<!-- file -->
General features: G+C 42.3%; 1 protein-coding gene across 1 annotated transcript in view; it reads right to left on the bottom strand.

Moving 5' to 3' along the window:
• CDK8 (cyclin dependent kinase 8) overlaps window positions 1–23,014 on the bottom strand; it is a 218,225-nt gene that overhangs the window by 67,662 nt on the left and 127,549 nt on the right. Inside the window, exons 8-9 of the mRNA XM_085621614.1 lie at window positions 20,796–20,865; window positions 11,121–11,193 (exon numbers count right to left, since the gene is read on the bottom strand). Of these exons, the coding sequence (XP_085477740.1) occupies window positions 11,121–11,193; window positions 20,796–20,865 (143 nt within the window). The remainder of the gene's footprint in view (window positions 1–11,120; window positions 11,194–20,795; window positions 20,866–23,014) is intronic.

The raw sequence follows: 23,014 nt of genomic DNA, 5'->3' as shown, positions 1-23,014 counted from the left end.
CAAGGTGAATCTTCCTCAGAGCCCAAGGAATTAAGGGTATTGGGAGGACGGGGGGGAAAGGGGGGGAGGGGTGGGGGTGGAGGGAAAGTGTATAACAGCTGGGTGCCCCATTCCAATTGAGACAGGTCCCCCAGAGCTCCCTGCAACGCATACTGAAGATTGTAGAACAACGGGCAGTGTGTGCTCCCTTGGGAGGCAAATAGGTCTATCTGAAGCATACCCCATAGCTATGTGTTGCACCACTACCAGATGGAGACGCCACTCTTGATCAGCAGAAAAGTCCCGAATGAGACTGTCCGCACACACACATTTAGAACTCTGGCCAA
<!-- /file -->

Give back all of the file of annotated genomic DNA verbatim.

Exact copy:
General features: G+C 42.3%; 1 protein-coding gene across 1 annotated transcript in view; it reads right to left on the bottom strand.

Moving 5' to 3' along the window:
• CDK8 (cyclin dependent kinase 8) overlaps window positions 1–23,014 on the bottom strand; it is a 218,225-nt gene that overhangs the window by 67,662 nt on the left and 127,549 nt on the right. Inside the window, exons 8-9 of the mRNA XM_085621614.1 lie at window positions 20,796–20,865; window positions 11,121–11,193 (exon numbers count right to left, since the gene is read on the bottom strand). Of these exons, the coding sequence (XP_085477740.1) occupies window positions 11,121–11,193; window positions 20,796–20,865 (143 nt within the window). The remainder of the gene's footprint in view (window positions 1–11,120; window positions 11,194–20,795; window positions 20,866–23,014) is intronic.

The raw sequence follows: 23,014 nt of genomic DNA, 5'->3' as shown, positions 1-23,014 counted from the left end.
CAAGGTGAATCTTCCTCAGAGCCCAAGGAATTAAGGGTATTGGGAGGACGGGGGGGAAAGGGGGGGAGGGGTGGGGGTGGAGGGAAAGTGTATAACAGCTGGGTGCCCCATTCCAATTGAGACAGGTCCCCCAGAGCTCCCTGCAACGCATACTGAAGATTGTAGAACAACGGGCAGTGTGTGCTCCCTTGGGAGGCAAATAGGTCTATCTGAAGCATACCCCATAGCTATGTGTTGCACCACTACCAGATGGAGACGCCACTCTTGATCAGCAGAAAAGTCCCGAATGAGACTGTCCGCACACACACATTTAGAACTCTGGCCAA